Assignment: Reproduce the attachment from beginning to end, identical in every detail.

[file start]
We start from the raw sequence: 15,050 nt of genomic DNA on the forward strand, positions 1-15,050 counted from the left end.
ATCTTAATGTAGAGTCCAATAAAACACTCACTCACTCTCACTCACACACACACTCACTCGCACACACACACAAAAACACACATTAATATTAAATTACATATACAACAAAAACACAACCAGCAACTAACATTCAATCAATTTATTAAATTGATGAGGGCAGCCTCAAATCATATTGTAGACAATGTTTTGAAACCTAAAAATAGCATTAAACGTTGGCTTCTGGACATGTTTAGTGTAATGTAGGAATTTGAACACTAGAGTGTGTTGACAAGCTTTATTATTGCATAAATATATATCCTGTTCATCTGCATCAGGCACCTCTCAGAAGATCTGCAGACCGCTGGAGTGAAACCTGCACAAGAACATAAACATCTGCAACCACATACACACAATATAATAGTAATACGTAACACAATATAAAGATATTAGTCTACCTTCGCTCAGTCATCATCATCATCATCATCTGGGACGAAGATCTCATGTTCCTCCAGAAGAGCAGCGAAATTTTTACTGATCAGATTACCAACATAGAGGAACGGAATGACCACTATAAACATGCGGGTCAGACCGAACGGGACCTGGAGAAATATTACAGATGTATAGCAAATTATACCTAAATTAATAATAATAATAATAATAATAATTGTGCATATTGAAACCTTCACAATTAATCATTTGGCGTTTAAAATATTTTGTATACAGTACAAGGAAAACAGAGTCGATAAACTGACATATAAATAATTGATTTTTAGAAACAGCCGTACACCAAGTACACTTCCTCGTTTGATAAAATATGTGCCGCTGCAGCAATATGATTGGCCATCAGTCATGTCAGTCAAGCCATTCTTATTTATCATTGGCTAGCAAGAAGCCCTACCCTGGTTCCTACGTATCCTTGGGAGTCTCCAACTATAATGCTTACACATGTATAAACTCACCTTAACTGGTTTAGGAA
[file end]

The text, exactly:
We start from the raw sequence: 15,050 nt of genomic DNA on the forward strand, positions 1-15,050 counted from the left end.
ATCTTAATGTAGAGTCCAATAAAACACTCACTCACTCTCACTCACACACACACTCACTCGCACACACACACAAAAACACACATTAATATTAAATTACATATACAACAAAAACACAACCAGCAACTAACATTCAATCAATTTATTAAATTGATGAGGGCAGCCTCAAATCATATTGTAGACAATGTTTTGAAACCTAAAAATAGCATTAAACGTTGGCTTCTGGACATGTTTAGTGTAATGTAGGAATTTGAACACTAGAGTGTGTTGACAAGCTTTATTATTGCATAAATATATATCCTGTTCATCTGCATCAGGCACCTCTCAGAAGATCTGCAGACCGCTGGAGTGAAACCTGCACAAGAACATAAACATCTGCAACCACATACACACAATATAATAGTAATACGTAACACAATATAAAGATATTAGTCTACCTTCGCTCAGTCATCATCATCATCATCATCTGGGACGAAGATCTCATGTTCCTCCAGAAGAGCAGCGAAATTTTTACTGATCAGATTACCAACATAGAGGAACGGAATGACCACTATAAACATGCGGGTCAGACCGAACGGGACCTGGAGAAATATTACAGATGTATAGCAAATTATACCTAAATTAATAATAATAATAATAATAATAATTGTGCATATTGAAACCTTCACAATTAATCATTTGGCGTTTAAAATATTTTGTATACAGTACAAGGAAAACAGAGTCGATAAACTGACATATAAATAATTGATTTTTAGAAACAGCCGTACACCAAGTACACTTCCTCGTTTGATAAAATATGTGCCGCTGCAGCAATATGATTGGCCATCAGTCATGTCAGTCAAGCCATTCTTATTTATCATTGGCTAGCAAGAAGCCCTACCCTGGTTCCTACGTATCCTTGGGAGTCTCCAACTATAATGCTTACACATGTATAAACTCACCTTAACTGGTTTAGGAA